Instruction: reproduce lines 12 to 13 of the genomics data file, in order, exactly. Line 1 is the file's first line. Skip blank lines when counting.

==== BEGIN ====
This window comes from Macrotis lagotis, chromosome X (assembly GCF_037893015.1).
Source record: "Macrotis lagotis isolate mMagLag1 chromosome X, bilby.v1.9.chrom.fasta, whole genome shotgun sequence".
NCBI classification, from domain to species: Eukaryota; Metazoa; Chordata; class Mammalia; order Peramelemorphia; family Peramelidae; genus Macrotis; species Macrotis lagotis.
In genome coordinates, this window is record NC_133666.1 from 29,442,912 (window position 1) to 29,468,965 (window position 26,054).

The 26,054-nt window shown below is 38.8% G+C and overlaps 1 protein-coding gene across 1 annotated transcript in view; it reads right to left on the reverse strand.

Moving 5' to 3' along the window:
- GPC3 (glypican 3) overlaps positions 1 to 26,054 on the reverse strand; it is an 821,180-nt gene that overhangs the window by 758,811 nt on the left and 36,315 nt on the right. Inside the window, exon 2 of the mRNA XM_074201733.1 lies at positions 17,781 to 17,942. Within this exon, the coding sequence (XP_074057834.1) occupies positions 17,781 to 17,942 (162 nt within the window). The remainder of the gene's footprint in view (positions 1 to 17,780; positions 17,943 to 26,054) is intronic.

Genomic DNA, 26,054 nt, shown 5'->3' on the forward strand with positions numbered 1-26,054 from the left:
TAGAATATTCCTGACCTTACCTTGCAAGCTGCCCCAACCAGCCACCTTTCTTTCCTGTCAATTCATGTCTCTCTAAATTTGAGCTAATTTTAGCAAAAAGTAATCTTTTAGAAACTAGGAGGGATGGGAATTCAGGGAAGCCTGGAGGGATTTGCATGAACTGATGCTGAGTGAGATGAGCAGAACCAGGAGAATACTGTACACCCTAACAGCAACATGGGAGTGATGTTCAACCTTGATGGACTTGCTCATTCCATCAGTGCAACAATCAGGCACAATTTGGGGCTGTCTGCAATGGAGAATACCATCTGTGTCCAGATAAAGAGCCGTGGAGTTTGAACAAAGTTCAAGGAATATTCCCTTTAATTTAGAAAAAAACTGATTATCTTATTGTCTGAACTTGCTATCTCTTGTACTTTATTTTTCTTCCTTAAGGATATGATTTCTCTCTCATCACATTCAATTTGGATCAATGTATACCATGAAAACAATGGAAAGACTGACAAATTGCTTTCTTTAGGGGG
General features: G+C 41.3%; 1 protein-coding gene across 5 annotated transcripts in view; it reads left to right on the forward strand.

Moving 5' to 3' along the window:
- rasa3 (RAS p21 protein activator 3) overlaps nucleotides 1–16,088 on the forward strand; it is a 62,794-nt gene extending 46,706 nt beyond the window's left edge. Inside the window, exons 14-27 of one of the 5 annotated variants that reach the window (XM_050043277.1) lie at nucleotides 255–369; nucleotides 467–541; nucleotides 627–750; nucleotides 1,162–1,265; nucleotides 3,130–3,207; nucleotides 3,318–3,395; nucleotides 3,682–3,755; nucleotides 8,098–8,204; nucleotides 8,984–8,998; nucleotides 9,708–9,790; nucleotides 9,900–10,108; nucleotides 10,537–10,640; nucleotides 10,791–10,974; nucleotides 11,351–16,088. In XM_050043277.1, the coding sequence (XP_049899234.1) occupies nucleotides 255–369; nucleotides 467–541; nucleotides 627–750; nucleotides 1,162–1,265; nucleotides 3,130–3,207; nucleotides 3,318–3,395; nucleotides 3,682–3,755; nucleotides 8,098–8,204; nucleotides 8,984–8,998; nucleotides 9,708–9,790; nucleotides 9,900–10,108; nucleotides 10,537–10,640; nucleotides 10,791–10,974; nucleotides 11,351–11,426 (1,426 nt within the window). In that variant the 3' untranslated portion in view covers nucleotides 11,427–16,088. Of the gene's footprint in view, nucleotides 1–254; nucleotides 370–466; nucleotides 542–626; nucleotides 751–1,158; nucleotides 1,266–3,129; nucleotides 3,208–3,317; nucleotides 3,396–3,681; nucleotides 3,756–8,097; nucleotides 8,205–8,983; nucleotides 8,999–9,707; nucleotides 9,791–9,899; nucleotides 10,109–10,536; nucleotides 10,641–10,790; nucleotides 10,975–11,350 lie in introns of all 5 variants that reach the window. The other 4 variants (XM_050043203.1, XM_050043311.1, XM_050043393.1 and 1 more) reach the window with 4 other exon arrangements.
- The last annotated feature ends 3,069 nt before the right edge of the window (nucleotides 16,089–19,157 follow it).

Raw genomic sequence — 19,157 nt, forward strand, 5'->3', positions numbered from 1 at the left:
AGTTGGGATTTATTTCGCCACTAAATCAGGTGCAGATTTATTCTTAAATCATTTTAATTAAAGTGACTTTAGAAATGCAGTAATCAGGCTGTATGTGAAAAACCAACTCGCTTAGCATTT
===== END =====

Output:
- rasa3 (RAS p21 protein activator 3) overlaps nucleotides 1–16,088 on the forward strand; it is a 62,794-nt gene extending 46,706 nt beyond the window's left edge. Inside the window, exons 14-27 of one of the 5 annotated variants that reach the window (XM_050043277.1) lie at nucleotides 255–369; nucleotides 467–541; nucleotides 627–750; nucleotides 1,162–1,265; nucleotides 3,130–3,207; nucleotides 3,318–3,395; nucleotides 3,682–3,755; nucleotides 8,098–8,204; nucleotides 8,984–8,998; nucleotides 9,708–9,790; nucleotides 9,900–10,108; nucleotides 10,537–10,640; nucleotides 10,791–10,974; nucleotides 11,351–16,088. In XM_050043277.1, the coding sequence (XP_049899234.1) occupies nucleotides 255–369; nucleotides 467–541; nucleotides 627–750; nucleotides 1,162–1,265; nucleotides 3,130–3,207; nucleotides 3,318–3,395; nucleotides 3,682–3,755; nucleotides 8,098–8,204; nucleotides 8,984–8,998; nucleotides 9,708–9,790; nucleotides 9,900–10,108; nucleotides 10,537–10,640; nucleotides 10,791–10,974; nucleotides 11,351–11,426 (1,426 nt within the window). In that variant the 3' untranslated portion in view covers nucleotides 11,427–16,088. Of the gene's footprint in view, nucleotides 1–254; nucleotides 370–466; nucleotides 542–626; nucleotides 751–1,158; nucleotides 1,266–3,129; nucleotides 3,208–3,317; nucleotides 3,396–3,681; nucleotides 3,756–8,097; nucleotides 8,205–8,983; nucleotides 8,999–9,707; nucleotides 9,791–9,899; nucleotides 10,109–10,536; nucleotides 10,641–10,790; nucleotides 10,975–11,350 lie in introns of all 5 variants that reach the window. The other 4 variants (XM_050043203.1, XM_050043311.1, XM_050043393.1 and 1 more) reach the window with 4 other exon arrangements.
- The last annotated feature ends 3,069 nt before the right edge of the window (nucleotides 16,089–19,157 follow it).